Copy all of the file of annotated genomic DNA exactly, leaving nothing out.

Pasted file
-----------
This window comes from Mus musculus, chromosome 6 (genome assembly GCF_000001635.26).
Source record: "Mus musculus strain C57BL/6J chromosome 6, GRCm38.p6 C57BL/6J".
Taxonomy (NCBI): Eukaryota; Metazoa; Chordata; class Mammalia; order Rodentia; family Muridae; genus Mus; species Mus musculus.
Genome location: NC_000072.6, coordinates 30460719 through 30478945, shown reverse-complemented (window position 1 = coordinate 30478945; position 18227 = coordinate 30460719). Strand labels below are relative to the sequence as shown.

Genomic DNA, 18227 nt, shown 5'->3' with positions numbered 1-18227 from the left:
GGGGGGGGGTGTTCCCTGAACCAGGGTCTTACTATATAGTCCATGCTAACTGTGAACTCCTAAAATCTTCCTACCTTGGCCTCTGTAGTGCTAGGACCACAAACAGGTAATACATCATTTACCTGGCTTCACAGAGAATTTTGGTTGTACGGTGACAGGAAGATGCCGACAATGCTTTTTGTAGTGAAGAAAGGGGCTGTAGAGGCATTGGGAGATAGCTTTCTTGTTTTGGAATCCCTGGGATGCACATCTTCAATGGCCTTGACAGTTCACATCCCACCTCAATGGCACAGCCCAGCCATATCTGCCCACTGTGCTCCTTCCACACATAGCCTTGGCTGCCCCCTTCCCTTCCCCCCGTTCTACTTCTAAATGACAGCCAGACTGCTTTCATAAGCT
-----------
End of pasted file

This window comes from Mus musculus, chromosome 6 (genome assembly GCF_000001635.26).
Source record: "Mus musculus strain C57BL/6J chromosome 6, GRCm38.p6 C57BL/6J".
Taxonomy (NCBI): Eukaryota; Metazoa; Chordata; class Mammalia; order Rodentia; family Muridae; genus Mus; species Mus musculus.
Genome location: NC_000072.6, coordinates 30460719 through 30478945, shown reverse-complemented (window position 1 = coordinate 30478945; position 18227 = coordinate 30460719). Strand labels below are relative to the sequence as shown.

Genomic DNA, 18227 nt, shown 5'->3' with positions numbered 1-18227 from the left:
GGGGGGGGGTGTTCCCTGAACCAGGGTCTTACTATATAGTCCATGCTAACTGTGAACTCCTAAAATCTTCCTACCTTGGCCTCTGTAGTGCTAGGACCACAAACAGGTAATACATCATTTACCTGGCTTCACAGAGAATTTTGGTTGTACGGTGACAGGAAGATGCCGACAATGCTTTTTGTAGTGAAGAAAGGGGCTGTAGAGGCATTGGGAGATAGCTTTCTTGTTTTGGAATCCCTGGGATGCACATCTTCAATGGCCTTGACAGTTCACATCCCACCTCAATGGCACAGCCCAGCCATATCTGCCCACTGTGCTCCTTCCACACATAGCCTTGGCTGCCCCCTTCCCTTCCCCCCGTTCTACTTCTAAATGACAGCCAGACTGCTTTCATAAGCT